With this insistence that Sontag’s 1960s work—the pieces collected in Against Interpretation and Styles of Radical Will—were really all about Sontag (that is, her self-invention, self-image, self-doubt), what gets lost is much sense of how the essays engaged the world around her. The sheer range of Against Interpretation, the variety of subjects she could corral under the rubric of “the new sensibility,” is the first amazing thing about that book: Camp style and style itself; the new forms (or lack of form) named “happenings;” the prodigiously melancholic philosophy of E. M. Cioran; the clichés and the real displaced terrors in apocalyptic science fiction; the films of Jack Smith, Robert Bresson, and Jean-Luc Godard; the supreme asceticism of Simone Weil; the vague and vulgar pieties of contemporary American religiosity. You can imagine other writers of the time devoting an essay collection to a genre-bound fraction of this, and perhaps even with more intimacy, if not depth. Nobody else could have done it all.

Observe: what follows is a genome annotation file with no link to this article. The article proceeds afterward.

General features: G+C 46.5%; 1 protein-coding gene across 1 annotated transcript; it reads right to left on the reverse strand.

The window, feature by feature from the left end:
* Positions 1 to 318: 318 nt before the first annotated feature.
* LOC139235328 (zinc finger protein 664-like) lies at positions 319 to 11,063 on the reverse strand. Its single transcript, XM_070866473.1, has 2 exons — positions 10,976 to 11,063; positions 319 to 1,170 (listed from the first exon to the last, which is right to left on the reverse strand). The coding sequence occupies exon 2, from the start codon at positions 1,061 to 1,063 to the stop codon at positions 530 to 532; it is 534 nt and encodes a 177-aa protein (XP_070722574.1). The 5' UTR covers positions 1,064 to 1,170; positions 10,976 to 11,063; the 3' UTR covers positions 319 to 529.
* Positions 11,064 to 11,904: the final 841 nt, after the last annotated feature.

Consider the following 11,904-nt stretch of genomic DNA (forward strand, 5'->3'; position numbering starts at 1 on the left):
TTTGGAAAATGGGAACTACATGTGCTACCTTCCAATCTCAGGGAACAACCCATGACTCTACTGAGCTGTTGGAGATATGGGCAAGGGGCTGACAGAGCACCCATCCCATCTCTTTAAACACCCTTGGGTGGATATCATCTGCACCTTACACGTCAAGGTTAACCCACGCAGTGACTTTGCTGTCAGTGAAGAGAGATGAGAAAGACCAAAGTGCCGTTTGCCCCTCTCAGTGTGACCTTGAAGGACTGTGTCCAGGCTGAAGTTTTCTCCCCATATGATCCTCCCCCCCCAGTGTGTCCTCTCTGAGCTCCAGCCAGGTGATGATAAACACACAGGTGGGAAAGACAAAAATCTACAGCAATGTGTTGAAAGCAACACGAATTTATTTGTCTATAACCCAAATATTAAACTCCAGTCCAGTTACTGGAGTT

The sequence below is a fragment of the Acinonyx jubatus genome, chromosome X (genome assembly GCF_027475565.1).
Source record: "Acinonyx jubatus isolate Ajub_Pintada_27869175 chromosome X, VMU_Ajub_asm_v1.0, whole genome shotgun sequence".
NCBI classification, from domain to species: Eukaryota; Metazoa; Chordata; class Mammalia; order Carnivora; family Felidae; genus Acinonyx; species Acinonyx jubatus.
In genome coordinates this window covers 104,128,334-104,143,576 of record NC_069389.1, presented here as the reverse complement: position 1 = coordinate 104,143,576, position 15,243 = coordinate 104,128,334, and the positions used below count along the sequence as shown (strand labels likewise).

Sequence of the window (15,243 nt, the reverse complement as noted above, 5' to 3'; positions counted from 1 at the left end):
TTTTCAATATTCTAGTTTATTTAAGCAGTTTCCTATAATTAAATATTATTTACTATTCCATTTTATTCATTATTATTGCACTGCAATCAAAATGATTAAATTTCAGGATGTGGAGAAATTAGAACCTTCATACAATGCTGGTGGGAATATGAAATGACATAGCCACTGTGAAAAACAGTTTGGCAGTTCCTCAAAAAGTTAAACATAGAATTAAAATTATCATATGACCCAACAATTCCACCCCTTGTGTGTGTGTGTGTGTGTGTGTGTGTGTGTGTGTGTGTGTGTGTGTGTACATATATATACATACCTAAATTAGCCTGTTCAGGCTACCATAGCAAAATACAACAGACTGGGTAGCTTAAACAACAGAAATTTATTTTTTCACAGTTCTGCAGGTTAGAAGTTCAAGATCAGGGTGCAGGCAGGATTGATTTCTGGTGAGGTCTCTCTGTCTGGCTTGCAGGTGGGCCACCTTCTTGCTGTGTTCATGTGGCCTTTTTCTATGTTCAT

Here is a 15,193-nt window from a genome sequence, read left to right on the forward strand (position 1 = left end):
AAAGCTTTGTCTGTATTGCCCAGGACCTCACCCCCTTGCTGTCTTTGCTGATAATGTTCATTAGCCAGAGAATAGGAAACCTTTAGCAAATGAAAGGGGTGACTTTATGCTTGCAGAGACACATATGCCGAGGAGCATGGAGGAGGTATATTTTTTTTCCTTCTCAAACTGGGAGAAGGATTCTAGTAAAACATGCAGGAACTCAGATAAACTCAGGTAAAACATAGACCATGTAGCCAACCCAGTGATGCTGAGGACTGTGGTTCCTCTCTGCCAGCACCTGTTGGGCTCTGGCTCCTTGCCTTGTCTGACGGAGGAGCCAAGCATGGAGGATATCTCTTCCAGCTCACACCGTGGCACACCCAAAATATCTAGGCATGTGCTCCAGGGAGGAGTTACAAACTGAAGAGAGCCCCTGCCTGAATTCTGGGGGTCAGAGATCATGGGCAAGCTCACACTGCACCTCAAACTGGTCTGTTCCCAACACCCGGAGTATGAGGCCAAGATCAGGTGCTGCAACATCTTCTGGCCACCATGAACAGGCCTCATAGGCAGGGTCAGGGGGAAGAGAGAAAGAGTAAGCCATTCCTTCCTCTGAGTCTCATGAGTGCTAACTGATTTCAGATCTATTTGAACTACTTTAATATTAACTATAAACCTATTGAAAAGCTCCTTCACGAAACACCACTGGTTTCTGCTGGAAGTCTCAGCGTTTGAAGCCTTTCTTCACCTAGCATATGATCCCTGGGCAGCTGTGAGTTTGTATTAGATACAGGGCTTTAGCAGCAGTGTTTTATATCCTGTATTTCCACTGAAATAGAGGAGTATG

Moser’s attitude to Sontag’s voraciousness in art and life—her cosmophagic urge, as Wayne Koestenbaum has put it—is also the reading of Against Interpretation Sontag herself embraced later in life: the idea that for better or worse its chief contribution was to mix high and low culture, treating both with equal gravity and brio. Charged with having leveled sacred cultural distinctions, Sontag accepted the accusation and thus overplayed her high-culture cards in the last two decades of her life. But only a very partial reading of Against Interpretation will emphasize this aspect at the expense of others—it is far from the most interesting thing about the book today. Instead, what impresses most is Sontag’s keen attention to her own modes of attention: her rage for the new, for the now, and for a language to cast it in. “The world, our world, is depleted, impoverished enough. Away with all duplicates of it, until we again experience more immediately what we have.”